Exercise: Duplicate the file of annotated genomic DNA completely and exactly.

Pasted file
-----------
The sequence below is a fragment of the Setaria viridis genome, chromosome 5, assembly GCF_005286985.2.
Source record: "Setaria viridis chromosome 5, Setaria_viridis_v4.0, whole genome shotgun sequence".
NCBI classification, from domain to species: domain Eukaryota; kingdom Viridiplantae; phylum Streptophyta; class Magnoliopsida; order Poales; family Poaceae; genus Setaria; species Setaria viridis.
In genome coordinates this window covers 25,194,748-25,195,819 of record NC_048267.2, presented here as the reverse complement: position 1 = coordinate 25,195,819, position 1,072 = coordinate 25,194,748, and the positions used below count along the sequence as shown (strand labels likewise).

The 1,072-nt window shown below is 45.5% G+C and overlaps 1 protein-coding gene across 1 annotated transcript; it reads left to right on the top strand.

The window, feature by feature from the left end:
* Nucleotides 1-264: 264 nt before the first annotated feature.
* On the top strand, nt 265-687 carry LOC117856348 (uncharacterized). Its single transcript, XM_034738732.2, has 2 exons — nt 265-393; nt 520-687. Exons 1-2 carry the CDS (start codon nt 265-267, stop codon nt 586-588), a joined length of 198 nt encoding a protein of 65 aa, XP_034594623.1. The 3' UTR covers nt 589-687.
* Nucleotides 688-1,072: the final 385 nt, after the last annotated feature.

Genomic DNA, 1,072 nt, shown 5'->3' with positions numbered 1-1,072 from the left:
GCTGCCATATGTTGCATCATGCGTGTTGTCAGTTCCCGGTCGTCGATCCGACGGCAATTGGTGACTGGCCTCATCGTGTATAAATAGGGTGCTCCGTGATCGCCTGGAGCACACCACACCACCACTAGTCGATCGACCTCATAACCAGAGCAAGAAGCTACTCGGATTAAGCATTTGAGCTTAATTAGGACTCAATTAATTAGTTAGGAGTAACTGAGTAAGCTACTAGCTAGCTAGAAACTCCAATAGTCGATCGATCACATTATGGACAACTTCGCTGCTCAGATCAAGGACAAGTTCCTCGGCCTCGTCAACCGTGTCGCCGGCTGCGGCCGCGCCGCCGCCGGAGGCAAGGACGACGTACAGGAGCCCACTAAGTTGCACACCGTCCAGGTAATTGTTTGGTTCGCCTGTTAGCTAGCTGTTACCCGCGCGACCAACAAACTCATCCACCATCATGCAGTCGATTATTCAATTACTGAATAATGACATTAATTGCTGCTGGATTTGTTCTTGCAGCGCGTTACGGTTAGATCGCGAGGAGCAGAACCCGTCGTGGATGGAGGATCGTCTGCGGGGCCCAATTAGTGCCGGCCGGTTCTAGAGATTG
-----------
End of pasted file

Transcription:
The sequence below is a fragment of the Setaria viridis genome, chromosome 5, assembly GCF_005286985.2.
Source record: "Setaria viridis chromosome 5, Setaria_viridis_v4.0, whole genome shotgun sequence".
NCBI classification, from domain to species: domain Eukaryota; kingdom Viridiplantae; phylum Streptophyta; class Magnoliopsida; order Poales; family Poaceae; genus Setaria; species Setaria viridis.
In genome coordinates this window covers 25,194,748-25,195,819 of record NC_048267.2, presented here as the reverse complement: position 1 = coordinate 25,195,819, position 1,072 = coordinate 25,194,748, and the positions used below count along the sequence as shown (strand labels likewise).

The 1,072-nt window shown below is 45.5% G+C and overlaps 1 protein-coding gene across 1 annotated transcript; it reads left to right on the top strand.

The window, feature by feature from the left end:
* Nucleotides 1-264: 264 nt before the first annotated feature.
* On the top strand, nt 265-687 carry LOC117856348 (uncharacterized). Its single transcript, XM_034738732.2, has 2 exons — nt 265-393; nt 520-687. Exons 1-2 carry the CDS (start codon nt 265-267, stop codon nt 586-588), a joined length of 198 nt encoding a protein of 65 aa, XP_034594623.1. The 3' UTR covers nt 589-687.
* Nucleotides 688-1,072: the final 385 nt, after the last annotated feature.

Genomic DNA, 1,072 nt, shown 5'->3' with positions numbered 1-1,072 from the left:
GCTGCCATATGTTGCATCATGCGTGTTGTCAGTTCCCGGTCGTCGATCCGACGGCAATTGGTGACTGGCCTCATCGTGTATAAATAGGGTGCTCCGTGATCGCCTGGAGCACACCACACCACCACTAGTCGATCGACCTCATAACCAGAGCAAGAAGCTACTCGGATTAAGCATTTGAGCTTAATTAGGACTCAATTAATTAGTTAGGAGTAACTGAGTAAGCTACTAGCTAGCTAGAAACTCCAATAGTCGATCGATCACATTATGGACAACTTCGCTGCTCAGATCAAGGACAAGTTCCTCGGCCTCGTCAACCGTGTCGCCGGCTGCGGCCGCGCCGCCGCCGGAGGCAAGGACGACGTACAGGAGCCCACTAAGTTGCACACCGTCCAGGTAATTGTTTGGTTCGCCTGTTAGCTAGCTGTTACCCGCGCGACCAACAAACTCATCCACCATCATGCAGTCGATTATTCAATTACTGAATAATGACATTAATTGCTGCTGGATTTGTTCTTGCAGCGCGTTACGGTTAGATCGCGAGGAGCAGAACCCGTCGTGGATGGAGGATCGTCTGCGGGGCCCAATTAGTGCCGGCCGGTTCTAGAGATTG